Research: Management advances for congenital diaphragmatic hernia: integrating prenatal and postnatal perspectives

Transl Pediatr

. 2024 Apr 30;13(4):643-662.

 doi: 10.21037/tp-23-602. Epub 2024 Apr 18.

Management advances for congenital diaphragmatic hernia: integrating prenatal and postnatal perspectives

Ahmet A Baschat 1Suneetha Desiraju 2Meghan L Bernier 3Shaun M Kunisaki 4Jena L Miller 1

Affiliations expand


In congenital diaphragmatic hernia (CDH), abdominal organs are displaced into the chest, compress the lungs, and cause mediastinal shift. This contributes to development of pulmonary hypoplasia and hypertension, which is the primary determinant of morbidity and mortality for affected newborns. The severity is determined using prenatal imaging as early as the first trimester and is related to the laterality of the defect, extent of lung compression, and degree of liver herniation. Comprehensive evaluation of fetal CDH includes imaging-based severity assessment, severity assessment, and evaluation for structural or genetic abnormalities to differentiate isolated from complex cases. Prenatal management involves multispecialty counseling, consideration for fetal therapy with fetoscopic endoluminal tracheal occlusion (FETO) for severe cases, monitoring and intervention for associated polyhydramnios or signs of preterm labor if indicated, administration of antenatal corticosteroids in the appropriate setting, and planned delivery to optimize the fetal condition at birth. Integrated programs that provide a smooth transition from prenatal to postnatal care produce better outcomes. Neonatal care involves gentle ventilation to avoid hyperinflation and must account for transitional physiology to avoid exacerbating cardiac dysfunction and decompensation. Infants who have undergone and responded to FETO have greater pulmonary capacity than expected, but cardiac dysfunction seems unaffected. In about 25-30% of CDH neonates extracorporeal life support is utilized, and this provides a survival benefit for patients with the highest predicted mortality, including those who underwent FETO. Surgical repair after initial medical management for the first 24-48 hours of life is preferred since later repair is associated with delayed oral feeding, increased need for tube feeds, and increased post-repair ventilation requirement and supplemental oxygen at discharge. With overall survival rates >70%, contemporary care involves management of chronic morbidities in the context of a multidisciplinary clinic setting.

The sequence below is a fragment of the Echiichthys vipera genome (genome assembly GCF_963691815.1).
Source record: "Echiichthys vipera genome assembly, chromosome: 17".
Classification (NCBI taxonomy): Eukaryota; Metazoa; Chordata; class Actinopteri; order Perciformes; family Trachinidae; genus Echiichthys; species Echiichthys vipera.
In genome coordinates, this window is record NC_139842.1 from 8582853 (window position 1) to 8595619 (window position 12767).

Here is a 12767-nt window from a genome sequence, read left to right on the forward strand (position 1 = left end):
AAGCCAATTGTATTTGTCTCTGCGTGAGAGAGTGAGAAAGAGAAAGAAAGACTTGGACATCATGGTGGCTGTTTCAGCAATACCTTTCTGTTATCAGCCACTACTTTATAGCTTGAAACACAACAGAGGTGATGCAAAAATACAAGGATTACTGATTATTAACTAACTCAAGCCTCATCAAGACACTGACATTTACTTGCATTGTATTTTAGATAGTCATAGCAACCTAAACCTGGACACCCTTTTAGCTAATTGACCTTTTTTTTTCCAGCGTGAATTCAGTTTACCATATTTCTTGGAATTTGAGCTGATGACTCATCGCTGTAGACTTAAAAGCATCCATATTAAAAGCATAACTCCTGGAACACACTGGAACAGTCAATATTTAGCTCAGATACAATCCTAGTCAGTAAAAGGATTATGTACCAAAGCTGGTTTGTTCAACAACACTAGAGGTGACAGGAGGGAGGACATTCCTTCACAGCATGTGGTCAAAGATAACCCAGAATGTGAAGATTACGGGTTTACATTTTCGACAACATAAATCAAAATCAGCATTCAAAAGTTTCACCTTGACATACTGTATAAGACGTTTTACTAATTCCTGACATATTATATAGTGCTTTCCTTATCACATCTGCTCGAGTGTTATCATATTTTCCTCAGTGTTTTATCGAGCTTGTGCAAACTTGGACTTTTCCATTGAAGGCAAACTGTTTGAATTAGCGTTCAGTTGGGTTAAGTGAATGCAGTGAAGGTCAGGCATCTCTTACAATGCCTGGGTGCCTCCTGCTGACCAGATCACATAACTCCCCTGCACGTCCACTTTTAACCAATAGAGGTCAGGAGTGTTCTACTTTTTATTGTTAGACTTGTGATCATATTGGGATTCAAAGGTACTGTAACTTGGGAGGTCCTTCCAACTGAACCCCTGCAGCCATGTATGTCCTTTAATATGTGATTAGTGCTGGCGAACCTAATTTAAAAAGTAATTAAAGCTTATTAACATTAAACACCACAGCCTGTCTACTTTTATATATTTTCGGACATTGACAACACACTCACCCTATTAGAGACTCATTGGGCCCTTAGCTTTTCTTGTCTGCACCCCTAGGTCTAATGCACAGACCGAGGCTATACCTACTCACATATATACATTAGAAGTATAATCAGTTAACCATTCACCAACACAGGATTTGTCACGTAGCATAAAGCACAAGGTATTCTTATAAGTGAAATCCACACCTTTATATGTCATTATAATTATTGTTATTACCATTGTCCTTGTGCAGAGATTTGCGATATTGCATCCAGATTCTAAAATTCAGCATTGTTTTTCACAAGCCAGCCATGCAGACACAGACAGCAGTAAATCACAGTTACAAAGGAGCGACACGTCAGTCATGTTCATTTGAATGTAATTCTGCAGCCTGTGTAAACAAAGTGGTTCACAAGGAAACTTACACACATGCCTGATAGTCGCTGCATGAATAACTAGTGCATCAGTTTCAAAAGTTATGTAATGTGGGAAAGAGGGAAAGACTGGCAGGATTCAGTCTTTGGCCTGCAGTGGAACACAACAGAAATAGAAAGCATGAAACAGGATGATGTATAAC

Keywords: Congenital diaphragmatic hernia (CDH); extracorporeal life support; fetoscopic endoluminal tracheal occlusion (FETO); gentle ventilation; surgical repair.

Recommended Articles

Translate »